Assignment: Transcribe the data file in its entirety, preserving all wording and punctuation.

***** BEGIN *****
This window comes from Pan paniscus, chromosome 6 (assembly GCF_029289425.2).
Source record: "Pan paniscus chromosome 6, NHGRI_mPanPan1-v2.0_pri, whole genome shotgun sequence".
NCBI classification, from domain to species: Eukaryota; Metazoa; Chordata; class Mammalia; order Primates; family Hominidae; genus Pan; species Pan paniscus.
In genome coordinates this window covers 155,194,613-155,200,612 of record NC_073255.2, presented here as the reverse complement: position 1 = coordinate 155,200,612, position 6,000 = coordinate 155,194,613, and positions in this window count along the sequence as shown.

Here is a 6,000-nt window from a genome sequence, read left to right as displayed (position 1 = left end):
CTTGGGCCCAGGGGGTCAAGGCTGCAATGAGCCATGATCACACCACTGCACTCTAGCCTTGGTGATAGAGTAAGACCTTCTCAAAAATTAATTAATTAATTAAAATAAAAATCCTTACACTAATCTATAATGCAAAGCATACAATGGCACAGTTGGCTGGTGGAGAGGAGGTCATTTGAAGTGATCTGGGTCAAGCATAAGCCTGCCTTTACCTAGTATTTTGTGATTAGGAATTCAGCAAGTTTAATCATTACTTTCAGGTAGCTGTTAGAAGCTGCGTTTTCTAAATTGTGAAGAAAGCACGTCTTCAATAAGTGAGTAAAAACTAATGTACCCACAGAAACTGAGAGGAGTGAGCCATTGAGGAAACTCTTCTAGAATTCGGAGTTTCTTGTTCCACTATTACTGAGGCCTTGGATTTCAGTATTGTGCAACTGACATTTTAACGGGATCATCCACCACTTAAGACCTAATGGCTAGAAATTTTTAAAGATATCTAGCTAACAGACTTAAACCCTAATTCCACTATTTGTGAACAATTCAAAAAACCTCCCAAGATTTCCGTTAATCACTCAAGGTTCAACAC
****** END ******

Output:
This window comes from Pan paniscus, chromosome 6 (assembly GCF_029289425.2).
Source record: "Pan paniscus chromosome 6, NHGRI_mPanPan1-v2.0_pri, whole genome shotgun sequence".
NCBI classification, from domain to species: Eukaryota; Metazoa; Chordata; class Mammalia; order Primates; family Hominidae; genus Pan; species Pan paniscus.
In genome coordinates this window covers 155,194,613-155,200,612 of record NC_073255.2, presented here as the reverse complement: position 1 = coordinate 155,200,612, position 6,000 = coordinate 155,194,613, and positions in this window count along the sequence as shown.

Here is a 6,000-nt window from a genome sequence, read left to right as displayed (position 1 = left end):
CTTGGGCCCAGGGGGTCAAGGCTGCAATGAGCCATGATCACACCACTGCACTCTAGCCTTGGTGATAGAGTAAGACCTTCTCAAAAATTAATTAATTAATTAAAATAAAAATCCTTACACTAATCTATAATGCAAAGCATACAATGGCACAGTTGGCTGGTGGAGAGGAGGTCATTTGAAGTGATCTGGGTCAAGCATAAGCCTGCCTTTACCTAGTATTTTGTGATTAGGAATTCAGCAAGTTTAATCATTACTTTCAGGTAGCTGTTAGAAGCTGCGTTTTCTAAATTGTGAAGAAAGCACGTCTTCAATAAGTGAGTAAAAACTAATGTACCCACAGAAACTGAGAGGAGTGAGCCATTGAGGAAACTCTTCTAGAATTCGGAGTTTCTTGTTCCACTATTACTGAGGCCTTGGATTTCAGTATTGTGCAACTGACATTTTAACGGGATCATCCACCACTTAAGACCTAATGGCTAGAAATTTTTAAAGATATCTAGCTAACAGACTTAAACCCTAATTCCACTATTTGTGAACAATTCAAAAAACCTCCCAAGATTTCCGTTAATCACTCAAGGTTCAACAC